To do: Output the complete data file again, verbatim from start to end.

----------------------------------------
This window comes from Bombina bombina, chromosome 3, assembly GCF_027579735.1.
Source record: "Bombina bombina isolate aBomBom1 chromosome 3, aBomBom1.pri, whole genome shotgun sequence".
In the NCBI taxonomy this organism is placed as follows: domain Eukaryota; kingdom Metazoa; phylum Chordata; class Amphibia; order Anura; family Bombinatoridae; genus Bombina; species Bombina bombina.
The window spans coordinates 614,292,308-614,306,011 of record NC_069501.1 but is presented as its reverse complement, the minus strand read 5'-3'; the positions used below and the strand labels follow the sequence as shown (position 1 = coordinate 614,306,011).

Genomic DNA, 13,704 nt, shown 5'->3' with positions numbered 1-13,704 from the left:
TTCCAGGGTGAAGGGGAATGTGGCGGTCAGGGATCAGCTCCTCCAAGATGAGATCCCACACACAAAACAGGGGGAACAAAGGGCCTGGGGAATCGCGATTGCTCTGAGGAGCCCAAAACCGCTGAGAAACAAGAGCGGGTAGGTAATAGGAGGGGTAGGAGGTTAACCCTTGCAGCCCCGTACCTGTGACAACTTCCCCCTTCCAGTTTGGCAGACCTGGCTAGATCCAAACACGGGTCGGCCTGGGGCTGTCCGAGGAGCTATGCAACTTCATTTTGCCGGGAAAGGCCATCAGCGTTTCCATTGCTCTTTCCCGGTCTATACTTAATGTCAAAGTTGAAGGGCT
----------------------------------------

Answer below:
This window comes from Bombina bombina, chromosome 3, assembly GCF_027579735.1.
Source record: "Bombina bombina isolate aBomBom1 chromosome 3, aBomBom1.pri, whole genome shotgun sequence".
In the NCBI taxonomy this organism is placed as follows: domain Eukaryota; kingdom Metazoa; phylum Chordata; class Amphibia; order Anura; family Bombinatoridae; genus Bombina; species Bombina bombina.
The window spans coordinates 614,292,308-614,306,011 of record NC_069501.1 but is presented as its reverse complement, the minus strand read 5'-3'; the positions used below and the strand labels follow the sequence as shown (position 1 = coordinate 614,306,011).

Genomic DNA, 13,704 nt, shown 5'->3' with positions numbered 1-13,704 from the left:
TTCCAGGGTGAAGGGGAATGTGGCGGTCAGGGATCAGCTCCTCCAAGATGAGATCCCACACACAAAACAGGGGGAACAAAGGGCCTGGGGAATCGCGATTGCTCTGAGGAGCCCAAAACCGCTGAGAAACAAGAGCGGGTAGGTAATAGGAGGGGTAGGAGGTTAACCCTTGCAGCCCCGTACCTGTGACAACTTCCCCCTTCCAGTTTGGCAGACCTGGCTAGATCCAAACACGGGTCGGCCTGGGGCTGTCCGAGGAGCTATGCAACTTCATTTTGCCGGGAAAGGCCATCAGCGTTTCCATTGCTCTTTCCCGGTCTATACTTAATGTCAAAGTTGAAGGGCT